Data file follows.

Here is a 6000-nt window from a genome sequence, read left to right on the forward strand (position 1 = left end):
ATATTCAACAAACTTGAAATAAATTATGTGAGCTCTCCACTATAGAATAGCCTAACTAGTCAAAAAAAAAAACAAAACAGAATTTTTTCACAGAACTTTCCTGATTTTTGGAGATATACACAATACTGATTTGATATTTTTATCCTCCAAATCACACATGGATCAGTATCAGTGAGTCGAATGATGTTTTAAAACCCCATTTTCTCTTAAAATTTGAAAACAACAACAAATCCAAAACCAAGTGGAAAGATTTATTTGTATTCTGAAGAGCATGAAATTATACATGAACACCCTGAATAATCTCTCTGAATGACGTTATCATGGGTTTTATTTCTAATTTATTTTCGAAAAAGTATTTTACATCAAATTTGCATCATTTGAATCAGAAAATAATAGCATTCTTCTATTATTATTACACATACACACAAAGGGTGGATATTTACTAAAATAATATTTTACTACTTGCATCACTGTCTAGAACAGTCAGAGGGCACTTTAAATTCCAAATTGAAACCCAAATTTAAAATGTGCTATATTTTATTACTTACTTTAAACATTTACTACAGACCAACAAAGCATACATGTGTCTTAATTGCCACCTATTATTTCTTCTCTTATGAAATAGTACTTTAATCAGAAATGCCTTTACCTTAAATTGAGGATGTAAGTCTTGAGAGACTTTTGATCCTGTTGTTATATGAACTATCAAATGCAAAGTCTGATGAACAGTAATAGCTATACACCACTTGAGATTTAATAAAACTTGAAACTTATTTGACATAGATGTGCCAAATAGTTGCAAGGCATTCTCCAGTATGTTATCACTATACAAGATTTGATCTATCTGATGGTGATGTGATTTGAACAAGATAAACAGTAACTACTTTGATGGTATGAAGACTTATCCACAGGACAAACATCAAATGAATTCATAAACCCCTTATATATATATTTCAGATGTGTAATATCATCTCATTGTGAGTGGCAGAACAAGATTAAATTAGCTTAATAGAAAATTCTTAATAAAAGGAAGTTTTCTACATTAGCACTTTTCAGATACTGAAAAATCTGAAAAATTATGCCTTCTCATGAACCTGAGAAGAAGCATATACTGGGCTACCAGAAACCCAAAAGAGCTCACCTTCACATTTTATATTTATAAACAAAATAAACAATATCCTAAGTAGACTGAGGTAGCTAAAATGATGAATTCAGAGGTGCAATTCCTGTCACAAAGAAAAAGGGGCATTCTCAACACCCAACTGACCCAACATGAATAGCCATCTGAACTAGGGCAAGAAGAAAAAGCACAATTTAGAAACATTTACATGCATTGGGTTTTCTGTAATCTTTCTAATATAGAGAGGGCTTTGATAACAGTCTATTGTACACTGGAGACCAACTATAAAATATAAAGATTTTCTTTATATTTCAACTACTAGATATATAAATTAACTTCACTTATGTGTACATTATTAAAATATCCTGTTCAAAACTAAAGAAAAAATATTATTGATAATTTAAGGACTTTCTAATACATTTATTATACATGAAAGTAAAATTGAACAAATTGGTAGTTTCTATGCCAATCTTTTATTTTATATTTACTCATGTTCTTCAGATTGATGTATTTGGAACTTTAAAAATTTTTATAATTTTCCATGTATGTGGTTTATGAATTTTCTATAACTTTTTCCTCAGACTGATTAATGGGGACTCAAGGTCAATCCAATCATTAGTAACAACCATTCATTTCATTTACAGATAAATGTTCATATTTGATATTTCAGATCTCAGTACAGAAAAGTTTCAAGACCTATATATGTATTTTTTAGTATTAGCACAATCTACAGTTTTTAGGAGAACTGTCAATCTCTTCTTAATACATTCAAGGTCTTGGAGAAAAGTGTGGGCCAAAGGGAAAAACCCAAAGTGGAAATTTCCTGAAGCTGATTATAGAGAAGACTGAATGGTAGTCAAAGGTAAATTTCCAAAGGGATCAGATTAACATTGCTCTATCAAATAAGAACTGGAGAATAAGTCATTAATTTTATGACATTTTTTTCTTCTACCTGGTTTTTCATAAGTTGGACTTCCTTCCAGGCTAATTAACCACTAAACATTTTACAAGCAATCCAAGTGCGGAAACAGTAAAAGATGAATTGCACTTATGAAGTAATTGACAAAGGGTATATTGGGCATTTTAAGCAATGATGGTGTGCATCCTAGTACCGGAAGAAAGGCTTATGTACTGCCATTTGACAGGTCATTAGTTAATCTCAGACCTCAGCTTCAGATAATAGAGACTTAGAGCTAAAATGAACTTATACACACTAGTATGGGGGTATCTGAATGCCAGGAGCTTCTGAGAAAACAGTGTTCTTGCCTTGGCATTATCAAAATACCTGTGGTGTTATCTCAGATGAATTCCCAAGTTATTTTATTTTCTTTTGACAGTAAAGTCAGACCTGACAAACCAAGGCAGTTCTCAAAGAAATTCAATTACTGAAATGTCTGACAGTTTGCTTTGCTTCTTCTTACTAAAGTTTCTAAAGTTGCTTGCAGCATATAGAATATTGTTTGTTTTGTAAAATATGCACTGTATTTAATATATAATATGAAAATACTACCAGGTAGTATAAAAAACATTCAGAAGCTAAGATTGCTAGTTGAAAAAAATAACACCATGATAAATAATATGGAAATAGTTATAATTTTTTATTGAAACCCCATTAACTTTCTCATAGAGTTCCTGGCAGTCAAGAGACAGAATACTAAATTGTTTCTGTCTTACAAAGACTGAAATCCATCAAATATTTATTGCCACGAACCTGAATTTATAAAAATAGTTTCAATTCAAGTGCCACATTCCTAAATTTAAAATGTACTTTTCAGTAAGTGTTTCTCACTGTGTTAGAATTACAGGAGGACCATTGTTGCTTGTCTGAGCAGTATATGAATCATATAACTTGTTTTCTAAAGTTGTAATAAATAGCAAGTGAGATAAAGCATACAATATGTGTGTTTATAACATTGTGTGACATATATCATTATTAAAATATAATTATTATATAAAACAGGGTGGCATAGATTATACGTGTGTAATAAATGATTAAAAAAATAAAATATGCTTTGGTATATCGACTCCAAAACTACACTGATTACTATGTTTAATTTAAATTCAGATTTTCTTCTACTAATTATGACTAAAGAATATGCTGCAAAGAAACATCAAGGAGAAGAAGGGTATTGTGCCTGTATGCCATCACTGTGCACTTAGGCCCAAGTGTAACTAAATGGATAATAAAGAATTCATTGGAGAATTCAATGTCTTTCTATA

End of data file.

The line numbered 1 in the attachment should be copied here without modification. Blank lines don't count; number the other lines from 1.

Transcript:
Here is a 6000-nt window from a genome sequence, read left to right on the forward strand (position 1 = left end):